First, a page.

The demise of the water tower.

We have three hypotheses for the destruction of the water tower:
1) Lightning stuck the tank and split it.
2) There was a small fracture in the tank and it split under the pressure of being newly full (physics students will remember the “notch effect”).
3) The tank was not positioned squarely on the tower and being in a state of unstable equilibrium, it eventually toppled over.

I have dismissed #1. While there was a thunderstorm going on, there was no thunder at the time of the strike.  It would have been exceptionally loud.  Also, there is no evidence of lightning strike on the tank pieces.

I am debating between #2 and #3.  In general, the tank appears to be in good shape (aside from being in three pieces), so I wouldn’t expect a fracture.  The tank was certainly left in a precarious position, but how did the bottom end up on the opposite side of the tower from the top?  I need more evidence.
We are lucky no one was opening the valve at the time.  We are lucky no kids were nearby when it fell.  We are lucky the pigs weren’t napping beside the tower.  There’s talk of a new tank.  I have my fingers crossed for a ground installation so we can connect our gutters to it.  In the meantime, the boys and I are getting our upper body workouts.

My isiZulu teachers demonstrating their "Itsy Bitsy Spider" skills.

My isiZulu teachers demonstrating their “Itsy Bitsy Spider” skills.

We teach in English, so our isiZulu training consisted of only one session learning greetings.  While the teachers speak very good English and the students hypothetically should be able to communicate in English, many of their parents are illiterate.  Moving around the community, it’s fun to be able to speak with old ladies and small children, so I’m trying to carve out some time to learn more isiZulu.

I have found that the best teachers of foreign languages are four-year-olds.  Their vocabulary is simple, they won’t hesitate to correct you, and they don’t judge you when you make a mistake.  About once a week, I go into the pre-school classroom, teach them a song in English, and ask them to teach me some isiZulu.  They’re pretty proficient in “Itsy Bitsy Spider” and “Six Little Ducklings.”  I’m less proficient in numbers, groceries, and animal names.

When first applying to the Peace Corps in 1998, my heart wanted to go to the region near the Kalahari Desert, mostly because I loved the clicks.  Lucky for me, isiZulu is a Bantu language peppered with clicks.  There are three types; “q” is a hard click like a cork coming out of a bottle, “x” is on the side of your mouth as if you were urging your horse along, and “c” is like a “tsk.”  My clicks are improving, but they don’t quite have the purcussive pop that locals have.  There’s other fun consonants, too.  Notably “hl” is supposed to be like the Welsh “ll.”  I have no idea what that means.  To me, it kind of feels like the receiving end of a zrbrt.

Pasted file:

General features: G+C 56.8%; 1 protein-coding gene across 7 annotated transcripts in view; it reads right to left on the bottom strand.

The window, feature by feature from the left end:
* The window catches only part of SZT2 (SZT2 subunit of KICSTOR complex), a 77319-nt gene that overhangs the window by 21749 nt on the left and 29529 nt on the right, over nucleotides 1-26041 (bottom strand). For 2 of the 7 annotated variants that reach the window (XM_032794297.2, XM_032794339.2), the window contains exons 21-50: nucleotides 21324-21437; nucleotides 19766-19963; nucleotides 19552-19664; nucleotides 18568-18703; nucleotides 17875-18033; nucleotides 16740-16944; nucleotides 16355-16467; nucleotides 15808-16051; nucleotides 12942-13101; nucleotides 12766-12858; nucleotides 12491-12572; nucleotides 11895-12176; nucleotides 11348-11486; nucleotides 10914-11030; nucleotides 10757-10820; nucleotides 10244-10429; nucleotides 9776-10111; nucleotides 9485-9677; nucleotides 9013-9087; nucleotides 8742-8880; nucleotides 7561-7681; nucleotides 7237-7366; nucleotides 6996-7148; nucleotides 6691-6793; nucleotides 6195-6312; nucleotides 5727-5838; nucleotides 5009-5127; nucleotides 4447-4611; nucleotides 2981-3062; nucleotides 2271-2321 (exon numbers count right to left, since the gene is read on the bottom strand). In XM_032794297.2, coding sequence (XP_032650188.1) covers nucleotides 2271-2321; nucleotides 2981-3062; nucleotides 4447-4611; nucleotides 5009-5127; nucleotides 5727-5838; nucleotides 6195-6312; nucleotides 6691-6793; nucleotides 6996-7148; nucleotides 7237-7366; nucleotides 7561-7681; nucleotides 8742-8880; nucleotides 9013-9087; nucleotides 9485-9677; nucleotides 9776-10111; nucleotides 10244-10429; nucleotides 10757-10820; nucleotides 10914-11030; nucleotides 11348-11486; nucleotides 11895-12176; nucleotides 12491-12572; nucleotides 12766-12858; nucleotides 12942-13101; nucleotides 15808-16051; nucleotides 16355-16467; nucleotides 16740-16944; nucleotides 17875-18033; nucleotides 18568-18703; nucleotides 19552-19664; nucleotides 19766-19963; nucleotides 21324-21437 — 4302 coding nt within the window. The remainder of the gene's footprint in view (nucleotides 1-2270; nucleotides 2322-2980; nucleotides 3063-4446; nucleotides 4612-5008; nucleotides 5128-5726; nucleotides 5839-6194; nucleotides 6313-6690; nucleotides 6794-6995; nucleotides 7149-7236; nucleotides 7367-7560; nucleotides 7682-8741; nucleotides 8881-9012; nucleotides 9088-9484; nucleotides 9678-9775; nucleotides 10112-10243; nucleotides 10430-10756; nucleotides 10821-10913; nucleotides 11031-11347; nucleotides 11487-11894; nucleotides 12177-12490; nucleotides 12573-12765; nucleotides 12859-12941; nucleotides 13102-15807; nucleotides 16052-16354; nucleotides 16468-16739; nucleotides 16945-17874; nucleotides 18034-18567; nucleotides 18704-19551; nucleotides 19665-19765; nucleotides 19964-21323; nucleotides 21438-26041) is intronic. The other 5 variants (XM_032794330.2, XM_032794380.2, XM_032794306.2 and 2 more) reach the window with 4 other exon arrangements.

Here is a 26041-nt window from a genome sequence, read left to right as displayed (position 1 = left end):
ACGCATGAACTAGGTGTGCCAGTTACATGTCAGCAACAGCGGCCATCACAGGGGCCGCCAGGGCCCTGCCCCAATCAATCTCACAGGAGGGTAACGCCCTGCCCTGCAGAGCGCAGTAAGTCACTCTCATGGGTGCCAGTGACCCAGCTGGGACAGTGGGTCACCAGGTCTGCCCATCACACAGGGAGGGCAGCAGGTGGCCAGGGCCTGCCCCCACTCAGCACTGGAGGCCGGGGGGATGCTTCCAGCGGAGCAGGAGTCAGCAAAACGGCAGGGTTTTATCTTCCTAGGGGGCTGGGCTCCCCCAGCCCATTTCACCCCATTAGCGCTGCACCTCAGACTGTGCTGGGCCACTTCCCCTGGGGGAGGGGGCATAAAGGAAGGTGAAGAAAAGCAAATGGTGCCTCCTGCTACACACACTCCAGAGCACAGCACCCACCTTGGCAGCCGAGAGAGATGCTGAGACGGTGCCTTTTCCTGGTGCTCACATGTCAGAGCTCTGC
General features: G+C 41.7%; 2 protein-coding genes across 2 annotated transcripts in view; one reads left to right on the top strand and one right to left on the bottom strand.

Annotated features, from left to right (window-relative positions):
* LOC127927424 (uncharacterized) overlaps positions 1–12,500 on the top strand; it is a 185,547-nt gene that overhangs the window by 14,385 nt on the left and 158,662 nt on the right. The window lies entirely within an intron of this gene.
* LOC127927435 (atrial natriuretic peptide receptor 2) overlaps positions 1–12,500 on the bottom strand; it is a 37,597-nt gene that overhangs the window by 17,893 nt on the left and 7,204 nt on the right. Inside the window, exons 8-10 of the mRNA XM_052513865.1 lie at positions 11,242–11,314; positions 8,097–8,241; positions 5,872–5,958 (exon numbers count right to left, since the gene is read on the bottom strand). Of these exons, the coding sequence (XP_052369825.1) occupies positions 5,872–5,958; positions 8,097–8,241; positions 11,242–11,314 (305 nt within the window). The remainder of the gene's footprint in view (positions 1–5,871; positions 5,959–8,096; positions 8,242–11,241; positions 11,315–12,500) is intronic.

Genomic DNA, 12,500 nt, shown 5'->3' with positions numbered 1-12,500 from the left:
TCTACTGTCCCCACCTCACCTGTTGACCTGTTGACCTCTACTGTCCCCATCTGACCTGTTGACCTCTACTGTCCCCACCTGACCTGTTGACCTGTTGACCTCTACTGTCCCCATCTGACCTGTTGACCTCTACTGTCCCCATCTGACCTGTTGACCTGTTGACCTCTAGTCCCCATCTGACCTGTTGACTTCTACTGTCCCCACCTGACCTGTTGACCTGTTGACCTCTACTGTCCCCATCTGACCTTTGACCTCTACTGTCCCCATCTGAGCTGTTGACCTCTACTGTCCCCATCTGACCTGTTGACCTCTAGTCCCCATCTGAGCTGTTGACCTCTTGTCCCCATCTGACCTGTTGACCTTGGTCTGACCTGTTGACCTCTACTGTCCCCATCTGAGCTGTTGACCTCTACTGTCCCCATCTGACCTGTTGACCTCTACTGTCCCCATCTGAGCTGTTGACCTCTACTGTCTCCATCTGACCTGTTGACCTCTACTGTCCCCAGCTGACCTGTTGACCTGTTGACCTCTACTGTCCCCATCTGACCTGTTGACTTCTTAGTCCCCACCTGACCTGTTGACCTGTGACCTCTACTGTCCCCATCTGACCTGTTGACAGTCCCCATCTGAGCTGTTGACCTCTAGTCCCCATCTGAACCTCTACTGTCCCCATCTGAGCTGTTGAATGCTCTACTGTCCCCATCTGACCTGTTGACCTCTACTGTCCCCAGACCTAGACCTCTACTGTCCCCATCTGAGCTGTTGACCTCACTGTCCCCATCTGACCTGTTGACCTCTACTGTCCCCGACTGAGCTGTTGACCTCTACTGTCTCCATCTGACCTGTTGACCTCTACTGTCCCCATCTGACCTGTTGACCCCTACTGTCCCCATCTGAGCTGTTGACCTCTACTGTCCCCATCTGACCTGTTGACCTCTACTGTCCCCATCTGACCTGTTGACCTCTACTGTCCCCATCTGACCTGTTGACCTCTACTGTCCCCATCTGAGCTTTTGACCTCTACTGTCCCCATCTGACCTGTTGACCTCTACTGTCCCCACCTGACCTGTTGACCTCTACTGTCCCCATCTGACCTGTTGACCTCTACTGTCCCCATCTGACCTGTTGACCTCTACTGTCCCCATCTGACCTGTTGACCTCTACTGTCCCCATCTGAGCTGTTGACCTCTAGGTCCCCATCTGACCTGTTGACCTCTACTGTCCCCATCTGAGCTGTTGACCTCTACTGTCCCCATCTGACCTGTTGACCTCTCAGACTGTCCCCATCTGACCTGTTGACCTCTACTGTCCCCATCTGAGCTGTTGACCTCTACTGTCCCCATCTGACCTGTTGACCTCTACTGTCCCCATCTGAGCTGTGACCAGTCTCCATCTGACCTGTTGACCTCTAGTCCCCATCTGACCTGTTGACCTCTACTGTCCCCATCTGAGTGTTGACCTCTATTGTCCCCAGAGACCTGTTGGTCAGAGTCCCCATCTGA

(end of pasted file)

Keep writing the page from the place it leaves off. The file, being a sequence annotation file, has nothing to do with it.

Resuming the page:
As a volunter in Kenya, I spoke Kiswahili, another Bantu language.  Because Kiswahili developed as a trading language between the Bantu tribes in the interior and the Arabs on the coast, both its pronunciation and structure seem simpler than that of isiZulu.  For fun, let’s look at numbers (I claim no expertise in spelling–my dictionary and the pre-schoolers are sometimes at odds; also, forgive my formatting).

Kiswahili     isiZulu
1    mmoja     unye
2    mbili        ubili
3    tatu        uthathu
4    nne        une
5    tano        uhlanu
6    sita        isithupa
7    saba        isikhombisa
8    nane        isishiyagalombili
9    tisa        isihiyagalolunye
10    kumi        ishumi

So, for 1 – 5 and 10, they pretty much follow the same root.  Then things get interesting in isiZulu from 6 – 9.  Eight and nine are literally “ten minus 2” and “ten minus one.”  I wonder if in East Africa the Arab traders were perfectly happy with 1 – 5, but then decided “Heck, no!” for 6 – 9 and used the more elegant Arabic words instead.

A side note on my isiZulu teachers; they are adorable.  Sometimes I hang out with them during their lunch time just to enjoy their company.  I’m constantly tying shoes, tucking shirts, and fixing ties.  One little girl I refer to as “the Dove” likes to sit quietly next to me.  When a bully comes to steal her lunch, she wordlessly hands her sandwich over to me.  “The Squirrel” is a little boy with high highs and low lows.  He thinks we’re in a perpetual game of tag, so he likes running away for me to chase him.  Lots of fun, but difficult to start a conversation.

The Squirrel and his BFF.

The Squirrel and his BFF.

The sun rises over the school.  I'm in pajamas.  The kids are in class.

The sun rises over the school. I’m in pajamas. The kids are in class.

Teaching science in a hands-on, experimental way is a challenge in the United States.  In rural Africa, it’s an uphill battle.

Among the eight schools we serve there are no labs, perhaps three microscopes, and very few chemicals.  Working apparatus are few and far between.  Safety equipment is a dream.  To make life more interesting, you may have over 100 kids in one class and those kids have 20 – 30 textbooks among them.

I’ve mentioned before that the students here work very hard.  The 12th graders who are preparing to write their national exams are in class well before dawn and are still there when I go to bed.  The teachers here are also busting their humps.  On top of the regular daytime schedule, they give additional classes at 6:00 am and 6:00 pm.

A science teacher here wanted her 12th graders to do an experiment synthesizing esters (one of my favorites when the product smells like fruity bubble gum, but this particular one smells like nail polish remover).  My fellow volunteer Tom went over the theoretical aspects with the students, but how do you get 130 kids involved in esterification?

Unknown to us, the science teacher spent the entire last week and weekend running the experiment with 15 kids at a time.  At 3:00 am.  For seven days straight.

Science education in rural South Africa has a million problems.  Teacher dedication certainly isn’t one of them.